Despite this lacklustre difficulty, the combat was still enjoyable, and this was especially true during the boss fights. Many were completely different from the fights in the prior game, giving new foresight on how to master the Ninja Gaiden series. Moreover, the execution technique mentioned earlier takes a large role in many boss fights. Often Ryu must execute the bosses, or the fight continues. This requires that the player approach the boss and that they understand the mechanics and spacing well. Boss fights were enjoyable but were still a bit easy due to the lack of resource scarcity that was present in the previous title.
The changes to the boss designs were mainly positive, but the level design was not as well thought out as the previous title. The map is no longer interconnected, and the player randomly shows up at a location at the beginning of many chapters. This is not inherently bad, but in comparison to the immersion featured in Ninja Gaiden Sigma, this was a bit of a let-down. Moreover, instead of exploring dungeons, finding keys, and navigating a treacherous unknown landscape, the levels are linear. There are no puzzles or interwoven paths. The game simply focuses on combat. This was disappointing, as I enjoyed the exploration sections of the prior title. Regardless, this design decision makes sense. It also allowed for an extremely handy mechanic, a button that faces Ryu in the direction needed to progress, something that would have been difficult with an interwoven map.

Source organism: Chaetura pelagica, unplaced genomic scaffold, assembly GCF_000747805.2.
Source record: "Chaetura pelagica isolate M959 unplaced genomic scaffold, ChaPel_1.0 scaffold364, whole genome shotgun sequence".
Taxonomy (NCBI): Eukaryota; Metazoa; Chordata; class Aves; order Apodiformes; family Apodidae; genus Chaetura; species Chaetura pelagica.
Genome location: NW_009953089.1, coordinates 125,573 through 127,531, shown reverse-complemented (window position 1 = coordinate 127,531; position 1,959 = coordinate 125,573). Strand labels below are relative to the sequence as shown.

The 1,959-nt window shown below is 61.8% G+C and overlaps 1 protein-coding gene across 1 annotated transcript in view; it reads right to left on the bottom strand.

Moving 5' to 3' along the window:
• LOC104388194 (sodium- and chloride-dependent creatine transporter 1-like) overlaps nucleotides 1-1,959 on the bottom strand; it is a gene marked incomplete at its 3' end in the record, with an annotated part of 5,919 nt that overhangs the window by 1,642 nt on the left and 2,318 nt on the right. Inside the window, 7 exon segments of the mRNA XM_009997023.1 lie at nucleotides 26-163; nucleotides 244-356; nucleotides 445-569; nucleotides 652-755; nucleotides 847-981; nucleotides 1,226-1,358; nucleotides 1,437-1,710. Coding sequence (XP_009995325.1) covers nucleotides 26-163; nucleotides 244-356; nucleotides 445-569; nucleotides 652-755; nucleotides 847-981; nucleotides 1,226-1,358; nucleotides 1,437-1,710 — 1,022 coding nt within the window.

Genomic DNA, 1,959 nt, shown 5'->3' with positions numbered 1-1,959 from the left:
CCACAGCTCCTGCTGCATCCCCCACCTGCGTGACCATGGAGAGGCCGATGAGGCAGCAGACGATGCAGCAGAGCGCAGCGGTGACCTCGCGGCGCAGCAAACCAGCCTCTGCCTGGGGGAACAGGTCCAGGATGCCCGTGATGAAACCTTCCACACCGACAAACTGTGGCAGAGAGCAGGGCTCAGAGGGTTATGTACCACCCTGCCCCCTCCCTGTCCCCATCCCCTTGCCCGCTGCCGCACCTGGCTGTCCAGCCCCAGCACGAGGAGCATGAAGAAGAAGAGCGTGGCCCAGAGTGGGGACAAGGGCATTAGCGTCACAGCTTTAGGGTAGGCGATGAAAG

Despite being brought down by the linearity, changes to difficulty and lack of innovation, the gameplay on offer in Ninja Gaiden Sigma II is enjoyable and it was still quite fun to blast through waves of enemies. It was just not the Ninja Gaiden game I was expecting. Luckily, there are multiple difficulty modes and additional challenges, such as racecourses and specific trails for players who want more. On subsequent playthroughs, players will be engaged and more aptly challenged.
Even though the gameplay of Ninja Gaiden Sigma II was similar to the gameplay of Ninja Gaiden Sigma, the visuals are completely overhauled. The art style is stunning, and the UI flashes much better than before. Enemies stand out from the background and are distinct and colourful. Even weapons change their appearance when upgraded, showing the subtle details the developers put in. The visuals are delightful.
The sound is adequate. The sound effects serve their purpose, giving player feedback on their hits and acknowledging them of their shielding. The music was fine as well, but nothing special. It still felt like the backdrop of a movie and set the scene ominously. The sound never stood out as spectacular, but it was not bad either.
Ninja Gaiden Sigma II is an extremely faithful sequel to Ninja Gaiden. Despite the lack of innovation and more specific scope, this title is an excellent purchase for players who loved the combat of Ninja Gaiden Sigma and want more. Even though I was let down by some aspects of the title, I still had a really good time playing it.
Rapid Reviews Rating
4 out of 5
You can purchase Ninja Gaiden Sigma II on the PlayStation store here.
You can find and read our reviews on OpenCritic.